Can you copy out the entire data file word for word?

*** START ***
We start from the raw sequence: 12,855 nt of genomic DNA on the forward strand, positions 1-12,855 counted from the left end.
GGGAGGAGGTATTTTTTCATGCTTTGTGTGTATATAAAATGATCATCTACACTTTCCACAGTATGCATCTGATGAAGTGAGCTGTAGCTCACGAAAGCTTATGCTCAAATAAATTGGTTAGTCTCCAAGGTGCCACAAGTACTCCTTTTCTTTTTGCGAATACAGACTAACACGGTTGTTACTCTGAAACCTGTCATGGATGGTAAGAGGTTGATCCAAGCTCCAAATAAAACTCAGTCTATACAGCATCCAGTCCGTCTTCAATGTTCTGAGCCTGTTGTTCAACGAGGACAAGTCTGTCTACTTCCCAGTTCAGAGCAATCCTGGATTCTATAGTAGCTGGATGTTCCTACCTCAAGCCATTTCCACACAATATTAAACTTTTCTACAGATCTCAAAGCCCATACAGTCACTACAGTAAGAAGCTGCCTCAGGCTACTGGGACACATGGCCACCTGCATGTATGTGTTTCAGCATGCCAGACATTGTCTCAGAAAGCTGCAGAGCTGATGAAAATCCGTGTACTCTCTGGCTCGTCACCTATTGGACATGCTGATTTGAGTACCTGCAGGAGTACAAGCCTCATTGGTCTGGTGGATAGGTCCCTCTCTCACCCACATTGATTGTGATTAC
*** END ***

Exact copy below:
We start from the raw sequence: 12,855 nt of genomic DNA on the forward strand, positions 1-12,855 counted from the left end.
GGGAGGAGGTATTTTTTCATGCTTTGTGTGTATATAAAATGATCATCTACACTTTCCACAGTATGCATCTGATGAAGTGAGCTGTAGCTCACGAAAGCTTATGCTCAAATAAATTGGTTAGTCTCCAAGGTGCCACAAGTACTCCTTTTCTTTTTGCGAATACAGACTAACACGGTTGTTACTCTGAAACCTGTCATGGATGGTAAGAGGTTGATCCAAGCTCCAAATAAAACTCAGTCTATACAGCATCCAGTCCGTCTTCAATGTTCTGAGCCTGTTGTTCAACGAGGACAAGTCTGTCTACTTCCCAGTTCAGAGCAATCCTGGATTCTATAGTAGCTGGATGTTCCTACCTCAAGCCATTTCCACACAATATTAAACTTTTCTACAGATCTCAAAGCCCATACAGTCACTACAGTAAGAAGCTGCCTCAGGCTACTGGGACACATGGCCACCTGCATGTATGTGTTTCAGCATGCCAGACATTGTCTCAGAAAGCTGCAGAGCTGATGAAAATCCGTGTACTCTCTGGCTCGTCACCTATTGGACATGCTGATTTGAGTACCTGCAGGAGTACAAGCCTCATTGGTCTGGTGGATAGGTCCCTCTCTCACCCACATTGATTGTGATTAC